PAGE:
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I'm not an attorney and I don't understand much of the text written about this subject. But it seems to me if it were illegal... all of us with streams would have been closed down years ago! :-)
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Old 06-14-2010, 10:14 AM
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One doesn't have to be a lawyer to read and comprehend the text of the 6th Circuit decision in posts #29 and #31 above. In that decision, the court said that 18 USC 2511(2)(g) does not satisfy the "Except as authorized by chapter 119, Title 18" in 47 USC 605(a) when it comes to "using" or "disclosing" intercepted transmissions.

The first post in this thread seems to reference 18 USC 2511(2)(g) as the "authorization" specified by 47 USC 605(a). Very simply and very clearly, the 6th Circuit says "no".

Perhaps there's another statute in Chapter 119, Title 18 (the 6th Circuit couldn't find it in 2000), or perhaps there's another case that overrides the above. Absent such, it seems obvious that, at least in the 6th Circuit, 18 USC 2511(2)(g) does not "permit streaming" - presuming such streaming is otherwise prohibited by 47 USC 605(a).
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Old 06-14-2010, 2:12 PM
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The larger fact here, and one that I'm sure a court would consider with regards to the feeds here is the fact that the only people that would complain are the ones being broadcast....mainly police and fire departments....and since the policies of the website are very clear about surveillance and covert operations channels NOT being allowed, there is very little convincing argument in their favor, and more of an argument that their actions in opposing the feeds are are form of government censorship.

This view was from my lawyer, albeit a copyright attorney, but still a lawyer.
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Old 06-14-2010, 2:44 PM
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One of the problems with RR allowing streaming audio ... is that the laws worldwide are not the same.

Here in Canada .. it is illegal in the Radio Communications Act to divulge transmissions that you are not one of the destined parties. You also cannot receive transmissions without permission from the originator.

The funny thing .. the law states that you must get permission to receive transmissions where you are not the designated party. As a result .. you are supposed to get permission to receive transmissions that you are receiving on your scanner. This law .. is obviously very old and needs to be updated, but if the government wanted to come after streaming audio providers in Canada they could do so.

One such incident happened when a former RR user got his computer and radio equipment seized by the RCMP for streaming some RCMP transmissions.

Only time will tell .....
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Old 06-14-2010, 3:08 PM
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You're absolutely right, but the original post refers to the legality of RR streaming the feeds, not the provider. Since the LLC is a US based corporation and the servers are physically located in the US, RR is not subject to laws of foreign countries.
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Old 06-14-2010, 4:30 PM
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RadioReference still stands by it's position.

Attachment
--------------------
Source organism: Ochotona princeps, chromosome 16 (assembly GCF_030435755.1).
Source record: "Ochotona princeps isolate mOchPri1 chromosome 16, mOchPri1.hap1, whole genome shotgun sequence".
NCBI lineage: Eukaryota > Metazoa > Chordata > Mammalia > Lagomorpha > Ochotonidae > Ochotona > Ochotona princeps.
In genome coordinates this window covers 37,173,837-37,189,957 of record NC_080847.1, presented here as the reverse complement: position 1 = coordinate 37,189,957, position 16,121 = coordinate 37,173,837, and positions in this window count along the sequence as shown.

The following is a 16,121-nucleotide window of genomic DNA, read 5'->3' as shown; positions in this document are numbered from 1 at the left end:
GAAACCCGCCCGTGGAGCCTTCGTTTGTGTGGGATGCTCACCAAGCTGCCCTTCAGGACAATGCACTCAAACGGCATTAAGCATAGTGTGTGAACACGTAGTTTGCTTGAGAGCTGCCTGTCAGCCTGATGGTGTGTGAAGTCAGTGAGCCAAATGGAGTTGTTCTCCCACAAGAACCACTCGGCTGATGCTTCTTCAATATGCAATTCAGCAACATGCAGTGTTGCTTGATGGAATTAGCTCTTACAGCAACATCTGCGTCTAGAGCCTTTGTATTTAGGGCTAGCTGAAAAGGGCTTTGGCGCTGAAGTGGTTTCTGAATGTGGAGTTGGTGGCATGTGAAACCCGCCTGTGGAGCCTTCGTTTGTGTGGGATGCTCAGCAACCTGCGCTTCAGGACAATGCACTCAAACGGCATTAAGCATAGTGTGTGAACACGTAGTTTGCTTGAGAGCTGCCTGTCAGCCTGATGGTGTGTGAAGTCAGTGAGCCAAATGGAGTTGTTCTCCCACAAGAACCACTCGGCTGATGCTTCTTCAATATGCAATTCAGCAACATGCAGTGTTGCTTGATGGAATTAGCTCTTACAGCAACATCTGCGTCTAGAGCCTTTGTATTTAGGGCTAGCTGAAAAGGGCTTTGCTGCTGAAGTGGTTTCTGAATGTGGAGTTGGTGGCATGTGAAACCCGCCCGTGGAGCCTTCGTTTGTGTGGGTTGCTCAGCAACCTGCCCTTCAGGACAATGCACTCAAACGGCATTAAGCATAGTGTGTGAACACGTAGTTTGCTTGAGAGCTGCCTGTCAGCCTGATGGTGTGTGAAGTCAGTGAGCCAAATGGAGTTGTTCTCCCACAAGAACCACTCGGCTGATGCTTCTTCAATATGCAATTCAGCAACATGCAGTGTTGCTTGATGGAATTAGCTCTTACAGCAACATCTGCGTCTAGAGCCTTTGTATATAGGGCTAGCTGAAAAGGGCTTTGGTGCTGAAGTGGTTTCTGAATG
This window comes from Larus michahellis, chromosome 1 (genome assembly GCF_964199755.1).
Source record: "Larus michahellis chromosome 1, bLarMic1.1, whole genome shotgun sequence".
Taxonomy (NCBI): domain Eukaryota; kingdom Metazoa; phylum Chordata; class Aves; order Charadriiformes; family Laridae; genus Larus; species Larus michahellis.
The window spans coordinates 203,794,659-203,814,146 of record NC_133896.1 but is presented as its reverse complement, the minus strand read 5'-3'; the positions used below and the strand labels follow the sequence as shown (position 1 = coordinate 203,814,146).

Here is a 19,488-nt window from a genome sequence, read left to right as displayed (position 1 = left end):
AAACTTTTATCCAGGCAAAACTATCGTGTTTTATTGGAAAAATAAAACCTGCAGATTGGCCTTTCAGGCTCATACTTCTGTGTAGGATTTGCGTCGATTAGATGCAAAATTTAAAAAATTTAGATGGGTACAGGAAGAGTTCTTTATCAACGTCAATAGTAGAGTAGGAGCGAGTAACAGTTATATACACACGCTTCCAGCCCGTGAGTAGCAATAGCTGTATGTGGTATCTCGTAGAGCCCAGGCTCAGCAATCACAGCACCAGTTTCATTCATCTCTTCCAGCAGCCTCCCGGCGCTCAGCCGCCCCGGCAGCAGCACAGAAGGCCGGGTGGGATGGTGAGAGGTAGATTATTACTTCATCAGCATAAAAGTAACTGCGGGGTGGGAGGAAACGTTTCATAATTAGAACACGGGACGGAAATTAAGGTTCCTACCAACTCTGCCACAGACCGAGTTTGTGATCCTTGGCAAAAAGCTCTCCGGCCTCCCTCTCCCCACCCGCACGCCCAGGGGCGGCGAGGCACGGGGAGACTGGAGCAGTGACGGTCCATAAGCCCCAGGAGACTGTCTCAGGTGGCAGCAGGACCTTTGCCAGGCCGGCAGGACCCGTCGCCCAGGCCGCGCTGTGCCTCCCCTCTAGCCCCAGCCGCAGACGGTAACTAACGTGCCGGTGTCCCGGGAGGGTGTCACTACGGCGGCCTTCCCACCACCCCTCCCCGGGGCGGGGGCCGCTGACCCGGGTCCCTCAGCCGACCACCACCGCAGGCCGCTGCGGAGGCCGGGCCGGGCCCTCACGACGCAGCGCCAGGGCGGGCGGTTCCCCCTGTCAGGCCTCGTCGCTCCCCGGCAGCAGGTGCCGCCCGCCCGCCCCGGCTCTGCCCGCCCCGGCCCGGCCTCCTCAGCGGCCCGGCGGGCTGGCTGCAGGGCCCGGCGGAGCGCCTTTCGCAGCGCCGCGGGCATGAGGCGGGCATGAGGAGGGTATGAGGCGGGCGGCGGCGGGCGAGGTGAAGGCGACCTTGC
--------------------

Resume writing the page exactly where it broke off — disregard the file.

Please note that the K&L Gates letter and opinion has nothing to do with this issue - that related to the MRA issue with publishing LTR talkgroups and LCNs.

However, some further position information. In addition to beginning of 47 USC 605:

Quote:
Except as authorized by chapter 119, Title 18, no person receiving, assisting in receiving, transmitting, or assisting in transmitting, any interstate or foreign communication by wire or radio shall divulge or publish the existence, contents, substance, purport, effect, or meaning thereof, except through authorized channels of transmission or reception,
the law also includes the following exemption:

Quote:
This section shall not apply to the receiving, divulging, publishing, or utilizing the contents of any radio communication which is transmitted by any station for the use of the general public, which relates to ships, aircraft, vehicles, or persons in distress, or which is transmitted by an amateur radio station operator or by a citizens band radio operator.
My emphasis added.

47 USC 605 does not explicitly define the definition of "for the use of the general public," however the law referenced (Chapter 119, Title 18 § 2510) does explicitly define it as:

Quote:
(16) "readily accessible to the general public" means, with respect to a radio communication, that such communication is not--

(A) scrambled or encrypted;

(B) transmitted using modulation techniques whose essential parameters have been withheld from the public with the intention of preserving the privacy of such communication;

(C) carried on a subcarrier or other signal subsidiary to a radio transmission;

(D) transmitted over a communication system provided by a common carrier, unless the communication is a tone only paging system communication; or

(E) transmitted on frequencies allocated under part 25, subpart D, E, or F of part 74, or part 94 of the Rules of the Federal Communications Commission, unless, in the case of a communication transmitted on a frequency allocated under part 74 that is not exclusively allocated to broadcast auxiliary services, the communication is a two-way voice communication by radio;
For purposes that involve us, Chapter 119, Title 18 § 2510 defines Part 90 FCC licenses (most public safety FCC licenses) as for the use of the general public. 47 USC 605 exempts those stations.

Furthermore, one could argue that public safety communications relate to "persons in distress" which are also exempted by 47 USC 605.